After some lean years, prospects are slowly improving for retailers, but they need to keep up with constantly evolving risk landscapes
Modern business theory has much to say about how co-operation and co-existence sustain some sectors.
Retail, however, is one area of commerce where competition is brutal and where, in the fierce fight for survival, old, new, big and small operators can be pushed out of business without mercy.
Moreover, if anything, conditions are only getting tougher.
The economic problems of recent years have reduced consumer buying power and driven an increasing focus on price. This has resulted in the rise of the discounters at the expense of the big brands – a phenomenon that seems to have become a fixture, even as conditions improve on European high streets.
Meanwhile, technology has opened up a new frontier as internet shopping becomes increasingly crucial. Shoppers now visit stores armed with smartphones and can instantly compare prices or even make a purchase online from a competitor after having checked the goods on the shopfloor.
Despite this, the sector remains huge. According to 2010 European Commission figures, retail services contribute €454bn to the EU economy, which accounts for 4.3% of the total size and employs 18.6 million people.
Another phase in development?
“Retailers have always had to evolve to survive,” says Kelvyn Sampson, industry practice leader, retail, at Willis.
“Today’s economic, social and political environment is as challenging as ever before. “The sector has weathered the economic crisis better than expected and, although growth is going to remain slow in the next two years and possibly longer, there are green shoots of recovery in the retail sector.
“However, tough competition in all sub-sectors, pressures on corporate social responsibility, the continuing pressure of new regulation and political instability, which is always a threat to complex supply chains, make the retail sector a challenging one.
“Technological advancements have increased exponentially in the past few years and most retailers require a sophisticated omnichannel offering. With customer experience and convenience being key themes, there is a need to have significant capital expenditure in IT and logistics infrastructure.”
However, when it comes to insurance, the needs of retailers are still – initially at least – relatively straightforward.
“Fundamentally, retailers are interested in insuring their property, premises, their employees and the fleets of vehicles with which they transport goods,” says Steve Redgwell,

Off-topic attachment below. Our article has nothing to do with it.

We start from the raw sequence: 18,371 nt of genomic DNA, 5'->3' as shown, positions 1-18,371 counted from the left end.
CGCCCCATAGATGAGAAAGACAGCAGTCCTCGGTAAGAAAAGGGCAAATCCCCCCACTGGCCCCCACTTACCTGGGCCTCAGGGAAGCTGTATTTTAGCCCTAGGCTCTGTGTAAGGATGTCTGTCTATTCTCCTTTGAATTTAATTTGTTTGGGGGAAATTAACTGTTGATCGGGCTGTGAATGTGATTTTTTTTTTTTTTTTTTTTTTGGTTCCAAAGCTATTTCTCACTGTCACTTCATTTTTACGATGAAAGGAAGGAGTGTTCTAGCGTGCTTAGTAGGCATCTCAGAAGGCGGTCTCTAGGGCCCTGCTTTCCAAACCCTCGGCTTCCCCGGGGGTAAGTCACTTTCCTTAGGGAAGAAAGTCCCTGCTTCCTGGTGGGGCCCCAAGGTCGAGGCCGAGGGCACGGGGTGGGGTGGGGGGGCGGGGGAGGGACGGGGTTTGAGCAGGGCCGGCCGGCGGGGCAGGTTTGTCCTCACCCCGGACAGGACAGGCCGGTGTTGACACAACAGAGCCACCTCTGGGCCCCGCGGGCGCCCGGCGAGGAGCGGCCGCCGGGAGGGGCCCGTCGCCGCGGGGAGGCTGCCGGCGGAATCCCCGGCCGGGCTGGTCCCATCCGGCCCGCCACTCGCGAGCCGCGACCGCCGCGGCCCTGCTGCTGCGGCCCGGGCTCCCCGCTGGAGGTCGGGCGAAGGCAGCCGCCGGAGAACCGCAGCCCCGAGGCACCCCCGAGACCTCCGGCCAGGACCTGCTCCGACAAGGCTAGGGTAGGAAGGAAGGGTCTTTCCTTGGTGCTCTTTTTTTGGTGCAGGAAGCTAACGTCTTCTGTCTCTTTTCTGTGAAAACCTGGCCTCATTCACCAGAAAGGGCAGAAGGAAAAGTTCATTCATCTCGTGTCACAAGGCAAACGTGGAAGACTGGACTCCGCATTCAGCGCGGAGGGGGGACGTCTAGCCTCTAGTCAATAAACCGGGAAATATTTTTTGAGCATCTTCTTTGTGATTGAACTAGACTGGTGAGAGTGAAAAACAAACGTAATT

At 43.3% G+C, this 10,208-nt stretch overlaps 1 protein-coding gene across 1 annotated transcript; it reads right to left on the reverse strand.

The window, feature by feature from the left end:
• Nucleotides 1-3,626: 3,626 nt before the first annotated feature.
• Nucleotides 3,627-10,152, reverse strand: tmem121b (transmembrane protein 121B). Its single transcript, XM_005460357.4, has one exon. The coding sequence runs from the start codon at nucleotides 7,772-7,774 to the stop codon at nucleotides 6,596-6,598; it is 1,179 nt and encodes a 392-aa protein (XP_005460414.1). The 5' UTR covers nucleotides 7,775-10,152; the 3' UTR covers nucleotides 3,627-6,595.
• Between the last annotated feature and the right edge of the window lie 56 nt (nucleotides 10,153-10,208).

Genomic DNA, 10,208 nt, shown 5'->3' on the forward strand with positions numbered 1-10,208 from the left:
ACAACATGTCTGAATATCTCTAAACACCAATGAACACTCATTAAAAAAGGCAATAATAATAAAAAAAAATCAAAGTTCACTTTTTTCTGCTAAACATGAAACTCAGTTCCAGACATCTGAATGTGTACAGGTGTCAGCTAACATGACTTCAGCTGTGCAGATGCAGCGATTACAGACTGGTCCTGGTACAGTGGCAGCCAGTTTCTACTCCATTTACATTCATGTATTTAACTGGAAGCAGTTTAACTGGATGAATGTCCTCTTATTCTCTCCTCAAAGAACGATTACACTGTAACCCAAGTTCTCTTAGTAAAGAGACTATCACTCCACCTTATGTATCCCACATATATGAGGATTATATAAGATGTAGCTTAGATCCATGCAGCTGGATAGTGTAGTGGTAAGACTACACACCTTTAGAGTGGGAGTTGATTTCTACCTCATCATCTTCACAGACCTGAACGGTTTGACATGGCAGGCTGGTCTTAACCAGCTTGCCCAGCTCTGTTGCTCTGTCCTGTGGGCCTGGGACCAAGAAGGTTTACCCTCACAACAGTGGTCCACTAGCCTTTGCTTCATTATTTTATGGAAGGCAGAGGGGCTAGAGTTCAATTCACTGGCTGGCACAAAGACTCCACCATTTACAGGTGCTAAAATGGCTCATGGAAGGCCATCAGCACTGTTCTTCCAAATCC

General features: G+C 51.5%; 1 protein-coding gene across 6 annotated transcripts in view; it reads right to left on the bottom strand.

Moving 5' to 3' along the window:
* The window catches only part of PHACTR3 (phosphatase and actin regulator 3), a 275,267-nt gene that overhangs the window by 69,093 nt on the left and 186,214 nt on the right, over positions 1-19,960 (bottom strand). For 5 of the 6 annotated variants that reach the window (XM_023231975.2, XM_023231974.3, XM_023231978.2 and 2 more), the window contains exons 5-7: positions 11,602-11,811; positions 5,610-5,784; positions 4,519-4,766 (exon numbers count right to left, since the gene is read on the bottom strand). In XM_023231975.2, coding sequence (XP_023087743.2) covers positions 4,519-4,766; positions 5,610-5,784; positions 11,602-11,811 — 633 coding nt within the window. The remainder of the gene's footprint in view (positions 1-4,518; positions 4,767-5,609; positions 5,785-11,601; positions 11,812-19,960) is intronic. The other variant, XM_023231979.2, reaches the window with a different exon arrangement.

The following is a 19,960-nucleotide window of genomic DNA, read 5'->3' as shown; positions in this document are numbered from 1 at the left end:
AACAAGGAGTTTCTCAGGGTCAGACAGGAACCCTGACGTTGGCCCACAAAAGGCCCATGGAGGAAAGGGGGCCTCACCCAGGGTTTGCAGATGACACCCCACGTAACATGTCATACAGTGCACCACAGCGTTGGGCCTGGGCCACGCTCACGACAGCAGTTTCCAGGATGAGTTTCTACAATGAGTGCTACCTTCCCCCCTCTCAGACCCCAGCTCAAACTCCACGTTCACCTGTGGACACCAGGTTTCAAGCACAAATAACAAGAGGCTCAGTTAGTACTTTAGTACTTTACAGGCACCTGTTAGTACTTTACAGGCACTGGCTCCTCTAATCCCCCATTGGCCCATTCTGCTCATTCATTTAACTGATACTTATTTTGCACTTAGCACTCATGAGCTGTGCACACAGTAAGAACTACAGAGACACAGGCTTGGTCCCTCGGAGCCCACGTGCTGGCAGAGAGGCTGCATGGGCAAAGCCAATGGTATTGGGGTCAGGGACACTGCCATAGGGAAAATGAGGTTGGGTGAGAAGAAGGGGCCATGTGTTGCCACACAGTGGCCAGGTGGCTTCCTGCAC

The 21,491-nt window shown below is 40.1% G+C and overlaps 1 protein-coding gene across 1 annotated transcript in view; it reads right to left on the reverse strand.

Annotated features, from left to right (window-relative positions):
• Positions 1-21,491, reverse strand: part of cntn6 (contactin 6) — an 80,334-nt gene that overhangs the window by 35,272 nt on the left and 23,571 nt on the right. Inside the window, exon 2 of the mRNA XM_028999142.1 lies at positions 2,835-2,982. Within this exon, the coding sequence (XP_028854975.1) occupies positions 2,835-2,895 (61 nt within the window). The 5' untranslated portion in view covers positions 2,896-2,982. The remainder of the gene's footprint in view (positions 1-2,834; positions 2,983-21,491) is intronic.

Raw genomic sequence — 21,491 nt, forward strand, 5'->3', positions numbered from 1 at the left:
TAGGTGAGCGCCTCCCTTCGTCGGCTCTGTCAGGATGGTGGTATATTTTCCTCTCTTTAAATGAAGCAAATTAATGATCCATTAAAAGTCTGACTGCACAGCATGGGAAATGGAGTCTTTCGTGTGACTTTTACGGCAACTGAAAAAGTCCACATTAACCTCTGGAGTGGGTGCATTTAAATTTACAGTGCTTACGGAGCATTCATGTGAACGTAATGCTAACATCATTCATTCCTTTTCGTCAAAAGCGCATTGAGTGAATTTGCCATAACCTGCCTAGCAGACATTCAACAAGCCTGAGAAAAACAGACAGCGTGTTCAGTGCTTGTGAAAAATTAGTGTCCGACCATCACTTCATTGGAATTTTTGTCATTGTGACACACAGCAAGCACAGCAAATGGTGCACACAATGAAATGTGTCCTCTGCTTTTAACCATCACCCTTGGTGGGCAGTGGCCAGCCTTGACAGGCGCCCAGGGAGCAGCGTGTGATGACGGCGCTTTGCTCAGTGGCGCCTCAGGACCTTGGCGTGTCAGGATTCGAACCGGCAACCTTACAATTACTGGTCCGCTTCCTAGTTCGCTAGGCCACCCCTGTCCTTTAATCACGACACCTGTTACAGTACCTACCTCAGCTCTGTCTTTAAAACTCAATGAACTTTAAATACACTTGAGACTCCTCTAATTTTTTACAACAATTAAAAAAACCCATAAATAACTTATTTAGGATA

managing director, Aon Corporate.
“In addition, retailers suffer at the hands of criminals to an increasing degree.”
The British Retail Consortium revealed in 2013 that its membership had experienced a nine-year peak in crime and organised fraud, with 600,000 incidents reported to the police and a total industry loss of more than £500m (€608m) from its shopfloors, warehouses and increasingly at the hands of cyber criminals.
“Claimants are coming up with increasingly clever ways to claim from retailers,… such as wrongful arrest for shoplifting for example,” says Alan Midson, partner, major risk practice, at JLT.
“The rise in ‘no win no fee’ lawyers is only increasing this [problem]. However, retailers are becoming smarter at addressing this through technology, such as telemetrics in vehicles and better, 360-degree cameras in stores.”
However, crime is always evolving and, as more and more firms adjust to doing business online, criminals are also adapting and changing their tactics constantly.
“Risk is always changing and we can see this happening currently as ever more retailers encounter problems relating to cyber attacks on their websites and internal systems,”
“Retail has always had a focus on footfall, and so slips and trips have always been important,” says Midson.” But as time has gone on, the risks have evolved and cyber risk has become a hot topic. Ever since the end of last year, we have had more and more conversations with major retails about their exposure. They tend to look at it in terms of business interruption – what happens if their website is down and people can’t make purchases – but also in terms of loss of data. That is really scaring retailers, particularly after the recent breach at Target in the US.”
However, retailers are still hesitant about buying policies because they do not understand fully what they are buying.
“It can be a very nebulous product, the wording is often vague and the coverage can be limited,” says Midson. “It can be hard to justify to a struggling retailer why they should buy
However, the risk of reputation loss from a major cyber risk is serious. “The rise of social networking is only increasing this,” argues Midson. “All major retailers are very hot on this; they all want to find new ways to mine data from social media and, at the same time, are aware of the accompanying risks. Cyber attacks place retailers on the back foot in many ways because the exposures they face are both tangible – denial of service attacks can stop websites from working – causing lost sales and business interruption losses – and intangible – brands can be seriously damaged as negative PR spreads”.
In addition to the risk of business interruption posed by cyber risk, contingent business interruption (CBI) has also become a serious issue.
“Standard business interruption wordings were simply not designed to cope with [the growing complexity of risk] and CBI is a growing area of interest to retailers and other manufacturers that would like to insulate their bottom line from such scenarios.”
Business interruption is another area of retail risk where the complexity of the issues is often far ahead of the scope of cover – and retailers need to be rigorous in the way they analyse their cover.
As a cautionary tale, Sampson cites the example of the Tottenham riots in 2011. “These culminated in millions being paid out by insurers and the police to businesses for their physical loss or damage,” he says. “But although many retailers were also compensated by their insurers for loss of profits following physical damage, those that had not suffered any damage and were beyond the usual proximity boundaries of a prevention of access clause – for example the West End of London – were not able to claim. Yet, their loss was as a direct result of the riots.”